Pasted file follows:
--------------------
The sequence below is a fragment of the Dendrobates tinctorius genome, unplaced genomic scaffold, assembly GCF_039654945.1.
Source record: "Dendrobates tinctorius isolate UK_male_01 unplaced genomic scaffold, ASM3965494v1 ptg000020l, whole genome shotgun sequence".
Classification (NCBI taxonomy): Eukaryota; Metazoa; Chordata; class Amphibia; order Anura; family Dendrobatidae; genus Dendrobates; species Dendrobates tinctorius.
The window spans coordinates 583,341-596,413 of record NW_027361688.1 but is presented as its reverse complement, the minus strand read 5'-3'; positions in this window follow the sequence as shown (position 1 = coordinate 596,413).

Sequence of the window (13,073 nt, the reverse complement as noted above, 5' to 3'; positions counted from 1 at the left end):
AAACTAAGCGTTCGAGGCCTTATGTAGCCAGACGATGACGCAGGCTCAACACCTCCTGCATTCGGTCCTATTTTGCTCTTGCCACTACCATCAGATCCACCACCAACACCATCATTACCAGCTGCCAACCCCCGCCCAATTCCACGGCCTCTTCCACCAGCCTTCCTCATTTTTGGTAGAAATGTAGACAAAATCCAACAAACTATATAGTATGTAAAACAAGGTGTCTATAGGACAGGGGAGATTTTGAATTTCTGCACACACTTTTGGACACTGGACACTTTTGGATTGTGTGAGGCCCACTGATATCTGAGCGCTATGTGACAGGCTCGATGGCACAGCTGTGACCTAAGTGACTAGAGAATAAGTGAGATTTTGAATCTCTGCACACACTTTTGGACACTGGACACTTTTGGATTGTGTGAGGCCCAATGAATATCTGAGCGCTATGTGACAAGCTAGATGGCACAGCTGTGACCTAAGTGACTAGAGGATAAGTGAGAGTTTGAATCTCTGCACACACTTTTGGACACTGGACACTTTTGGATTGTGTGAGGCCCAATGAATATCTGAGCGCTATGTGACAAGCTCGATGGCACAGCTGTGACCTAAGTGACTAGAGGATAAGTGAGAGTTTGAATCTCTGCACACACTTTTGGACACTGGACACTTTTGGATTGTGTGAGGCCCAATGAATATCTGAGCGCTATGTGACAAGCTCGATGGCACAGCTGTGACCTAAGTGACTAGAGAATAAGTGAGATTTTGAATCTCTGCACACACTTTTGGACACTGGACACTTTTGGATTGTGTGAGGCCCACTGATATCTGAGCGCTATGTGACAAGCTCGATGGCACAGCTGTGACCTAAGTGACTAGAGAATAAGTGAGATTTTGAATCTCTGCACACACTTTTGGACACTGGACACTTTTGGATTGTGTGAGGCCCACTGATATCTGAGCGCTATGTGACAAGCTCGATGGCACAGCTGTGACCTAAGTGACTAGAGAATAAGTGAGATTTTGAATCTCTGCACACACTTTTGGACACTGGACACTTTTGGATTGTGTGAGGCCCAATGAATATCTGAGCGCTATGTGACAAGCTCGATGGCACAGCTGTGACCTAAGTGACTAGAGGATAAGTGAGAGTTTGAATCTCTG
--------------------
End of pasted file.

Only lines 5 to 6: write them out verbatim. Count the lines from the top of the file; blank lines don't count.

Sequence of the window (13,073 nt, the reverse complement as noted above, 5' to 3'; positions counted from 1 at the left end):
AAACTAAGCGTTCGAGGCCTTATGTAGCCAGACGATGACGCAGGCTCAACACCTCCTGCATTCGGTCCTATTTTGCTCTTGCCACTACCATCAGATCCACCACCAACACCATCATTACCAGCTGCCAACCCCCGCCCAATTCCACGGCCTCTTCCACCAGCCTTCCTCATTTTTGGTAGAAATGTAGACAAAATCCAACAAACTATATAGTATGTAAAACAAGGTGTCTATAGGACAGGGGAGATTTTGAATTTCTGCACACACTTTTGGACACTGGACACTTTTGGATTGTGTGAGGCCCACTGATATCTGAGCGCTATGTGACAGGCTCGATGGCACAGCTGTGACCTAAGTGACTAGAGAATAAGTGAGATTTTGAATCTCTGCACACACTTTTGGACACTGGACACTTTTGGATTGTGTGAGGCCCAATGAATATCTGAGCGCTATGTGACAAGCTAGATGGCACAGCTGTGACCTAAGTGACTAGAGGATAAGTGAGAGTTTGAATCTCTGCACACACTTTTGGACACTGGACACTTTTGGATTGTGTGAGGCCCAATGAATATCTGAGCGCTATGTGACAAGCTCGATGGCACAGCTGTGACCTAAGTGACTAGAGGATAAGTGAGAGTTTGAATCTCTGCACACACTTTTGGACACTGGACACTTTTGGATTGTGTGAGGCCCAATGAATATCTGAGCGCTATGTGACAAGCTCGATGGCACAGCTGTGACCTAAGTGACTAGAGAATAAGTGAGATTTTGAATCTCTGCACACACTTTTGGACACTGGACACTTTTGGATTGTGTGAGGCCCACTGATATCTGAGCGCTATGTGACAAGCTCGATGGCACAGCTGTGACCTAAGTGACTAGAGAATAAGTGAGATTTTGAATCTCTGCACACACTTTTGGACACTGGACACTTTTGGATTGTGTGAGGCCCACTGATATCTGAGCGCTATGTGACAAGCTCGATGGCACAGCTGTGACCTAAGTGACTAGAGAATAAGTGAGATTTTGAATCTCTGCACACACTTTTGGACACTGGACACTTTTGGATTGTGTGAGGCCCAATGAATATCTGAGCGCTATGTGACAAGCTCGATGGCACAGCTGTGACCTAAGTGACTAGAGGATAAGTGAGAGTTTGAATCTCTG